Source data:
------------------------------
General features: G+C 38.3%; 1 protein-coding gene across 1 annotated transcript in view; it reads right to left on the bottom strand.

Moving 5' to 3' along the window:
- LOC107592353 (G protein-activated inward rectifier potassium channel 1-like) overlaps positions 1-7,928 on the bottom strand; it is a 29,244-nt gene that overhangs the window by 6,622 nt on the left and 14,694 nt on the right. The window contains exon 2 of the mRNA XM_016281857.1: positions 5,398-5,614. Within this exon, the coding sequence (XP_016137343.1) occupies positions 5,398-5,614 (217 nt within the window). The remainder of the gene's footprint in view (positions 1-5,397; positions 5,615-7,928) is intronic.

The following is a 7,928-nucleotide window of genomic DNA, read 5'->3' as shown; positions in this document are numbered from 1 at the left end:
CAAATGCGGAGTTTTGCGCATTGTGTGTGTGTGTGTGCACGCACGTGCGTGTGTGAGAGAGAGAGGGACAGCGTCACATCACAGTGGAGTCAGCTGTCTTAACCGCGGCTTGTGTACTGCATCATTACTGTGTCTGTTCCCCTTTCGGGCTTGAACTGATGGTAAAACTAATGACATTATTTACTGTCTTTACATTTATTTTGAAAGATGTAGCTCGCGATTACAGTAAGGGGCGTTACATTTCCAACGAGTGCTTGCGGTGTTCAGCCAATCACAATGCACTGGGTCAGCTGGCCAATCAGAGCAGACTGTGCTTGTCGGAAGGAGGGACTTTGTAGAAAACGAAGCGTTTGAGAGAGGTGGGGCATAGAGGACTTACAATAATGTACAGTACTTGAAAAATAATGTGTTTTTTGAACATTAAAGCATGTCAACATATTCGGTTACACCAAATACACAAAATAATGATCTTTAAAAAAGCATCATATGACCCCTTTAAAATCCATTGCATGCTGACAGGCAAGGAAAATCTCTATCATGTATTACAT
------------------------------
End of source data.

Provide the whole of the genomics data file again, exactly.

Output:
General features: G+C 38.3%; 1 protein-coding gene across 1 annotated transcript in view; it reads right to left on the bottom strand.

Moving 5' to 3' along the window:
- LOC107592353 (G protein-activated inward rectifier potassium channel 1-like) overlaps positions 1-7,928 on the bottom strand; it is a 29,244-nt gene that overhangs the window by 6,622 nt on the left and 14,694 nt on the right. The window contains exon 2 of the mRNA XM_016281857.1: positions 5,398-5,614. Within this exon, the coding sequence (XP_016137343.1) occupies positions 5,398-5,614 (217 nt within the window). The remainder of the gene's footprint in view (positions 1-5,397; positions 5,615-7,928) is intronic.

The following is a 7,928-nucleotide window of genomic DNA, read 5'->3' as shown; positions in this document are numbered from 1 at the left end:
CAAATGCGGAGTTTTGCGCATTGTGTGTGTGTGTGTGCACGCACGTGCGTGTGTGAGAGAGAGAGGGACAGCGTCACATCACAGTGGAGTCAGCTGTCTTAACCGCGGCTTGTGTACTGCATCATTACTGTGTCTGTTCCCCTTTCGGGCTTGAACTGATGGTAAAACTAATGACATTATTTACTGTCTTTACATTTATTTTGAAAGATGTAGCTCGCGATTACAGTAAGGGGCGTTACATTTCCAACGAGTGCTTGCGGTGTTCAGCCAATCACAATGCACTGGGTCAGCTGGCCAATCAGAGCAGACTGTGCTTGTCGGAAGGAGGGACTTTGTAGAAAACGAAGCGTTTGAGAGAGGTGGGGCATAGAGGACTTACAATAATGTACAGTACTTGAAAAATAATGTGTTTTTTGAACATTAAAGCATGTCAACATATTCGGTTACACCAAATACACAAAATAATGATCTTTAAAAAAGCATCATATGACCCCTTTAAAATCCATTGCATGCTGACAGGCAAGGAAAATCTCTATCATGTATTACAT